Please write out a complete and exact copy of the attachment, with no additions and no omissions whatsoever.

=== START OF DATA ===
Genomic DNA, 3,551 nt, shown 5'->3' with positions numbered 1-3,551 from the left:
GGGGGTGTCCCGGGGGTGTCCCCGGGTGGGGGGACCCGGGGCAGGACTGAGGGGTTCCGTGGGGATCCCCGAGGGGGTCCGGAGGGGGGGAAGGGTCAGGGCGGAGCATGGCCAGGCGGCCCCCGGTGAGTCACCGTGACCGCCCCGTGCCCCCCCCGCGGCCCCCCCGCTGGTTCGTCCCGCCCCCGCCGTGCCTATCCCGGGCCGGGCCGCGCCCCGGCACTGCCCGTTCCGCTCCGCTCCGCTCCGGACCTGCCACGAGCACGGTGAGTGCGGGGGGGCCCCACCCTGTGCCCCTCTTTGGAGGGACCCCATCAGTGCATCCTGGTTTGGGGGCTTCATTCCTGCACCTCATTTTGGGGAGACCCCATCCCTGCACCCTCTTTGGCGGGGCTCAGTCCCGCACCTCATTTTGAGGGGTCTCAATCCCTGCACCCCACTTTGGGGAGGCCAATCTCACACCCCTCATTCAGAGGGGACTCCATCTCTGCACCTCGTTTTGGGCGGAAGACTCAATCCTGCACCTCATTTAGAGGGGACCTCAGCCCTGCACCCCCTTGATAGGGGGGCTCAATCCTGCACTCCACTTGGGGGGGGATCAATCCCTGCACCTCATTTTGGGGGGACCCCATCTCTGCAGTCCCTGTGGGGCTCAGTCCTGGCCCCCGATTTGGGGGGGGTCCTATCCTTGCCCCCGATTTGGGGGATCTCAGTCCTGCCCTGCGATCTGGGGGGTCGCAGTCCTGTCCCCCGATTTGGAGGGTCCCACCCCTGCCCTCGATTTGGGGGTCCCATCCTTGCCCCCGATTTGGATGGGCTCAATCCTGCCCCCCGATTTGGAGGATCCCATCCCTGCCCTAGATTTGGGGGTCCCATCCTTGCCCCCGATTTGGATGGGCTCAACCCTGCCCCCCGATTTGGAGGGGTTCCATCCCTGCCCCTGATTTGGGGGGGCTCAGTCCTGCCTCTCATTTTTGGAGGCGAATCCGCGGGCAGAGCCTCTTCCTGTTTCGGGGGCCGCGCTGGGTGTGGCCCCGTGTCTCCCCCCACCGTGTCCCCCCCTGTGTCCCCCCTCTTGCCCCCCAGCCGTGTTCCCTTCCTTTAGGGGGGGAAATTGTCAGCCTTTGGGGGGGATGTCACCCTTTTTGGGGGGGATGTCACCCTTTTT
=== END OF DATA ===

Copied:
Genomic DNA, 3,551 nt, shown 5'->3' with positions numbered 1-3,551 from the left:
GGGGGTGTCCCGGGGGTGTCCCCGGGTGGGGGGACCCGGGGCAGGACTGAGGGGTTCCGTGGGGATCCCCGAGGGGGTCCGGAGGGGGGGAAGGGTCAGGGCGGAGCATGGCCAGGCGGCCCCCGGTGAGTCACCGTGACCGCCCCGTGCCCCCCCCGCGGCCCCCCCGCTGGTTCGTCCCGCCCCCGCCGTGCCTATCCCGGGCCGGGCCGCGCCCCGGCACTGCCCGTTCCGCTCCGCTCCGCTCCGGACCTGCCACGAGCACGGTGAGTGCGGGGGGGCCCCACCCTGTGCCCCTCTTTGGAGGGACCCCATCAGTGCATCCTGGTTTGGGGGCTTCATTCCTGCACCTCATTTTGGGGAGACCCCATCCCTGCACCCTCTTTGGCGGGGCTCAGTCCCGCACCTCATTTTGAGGGGTCTCAATCCCTGCACCCCACTTTGGGGAGGCCAATCTCACACCCCTCATTCAGAGGGGACTCCATCTCTGCACCTCGTTTTGGGCGGAAGACTCAATCCTGCACCTCATTTAGAGGGGACCTCAGCCCTGCACCCCCTTGATAGGGGGGCTCAATCCTGCACTCCACTTGGGGGGGGATCAATCCCTGCACCTCATTTTGGGGGGACCCCATCTCTGCAGTCCCTGTGGGGCTCAGTCCTGGCCCCCGATTTGGGGGGGGTCCTATCCTTGCCCCCGATTTGGGGGATCTCAGTCCTGCCCTGCGATCTGGGGGGTCGCAGTCCTGTCCCCCGATTTGGAGGGTCCCACCCCTGCCCTCGATTTGGGGGTCCCATCCTTGCCCCCGATTTGGATGGGCTCAATCCTGCCCCCCGATTTGGAGGATCCCATCCCTGCCCTAGATTTGGGGGTCCCATCCTTGCCCCCGATTTGGATGGGCTCAACCCTGCCCCCCGATTTGGAGGGGTTCCATCCCTGCCCCTGATTTGGGGGGGCTCAGTCCTGCCTCTCATTTTTGGAGGCGAATCCGCGGGCAGAGCCTCTTCCTGTTTCGGGGGCCGCGCTGGGTGTGGCCCCGTGTCTCCCCCCACCGTGTCCCCCCCTGTGTCCCCCCTCTTGCCCCCCAGCCGTGTTCCCTTCCTTTAGGGGGGGAAATTGTCAGCCTTTGGGGGGGATGTCACCCTTTTTGGGGGGGATGTCACCCTTTTT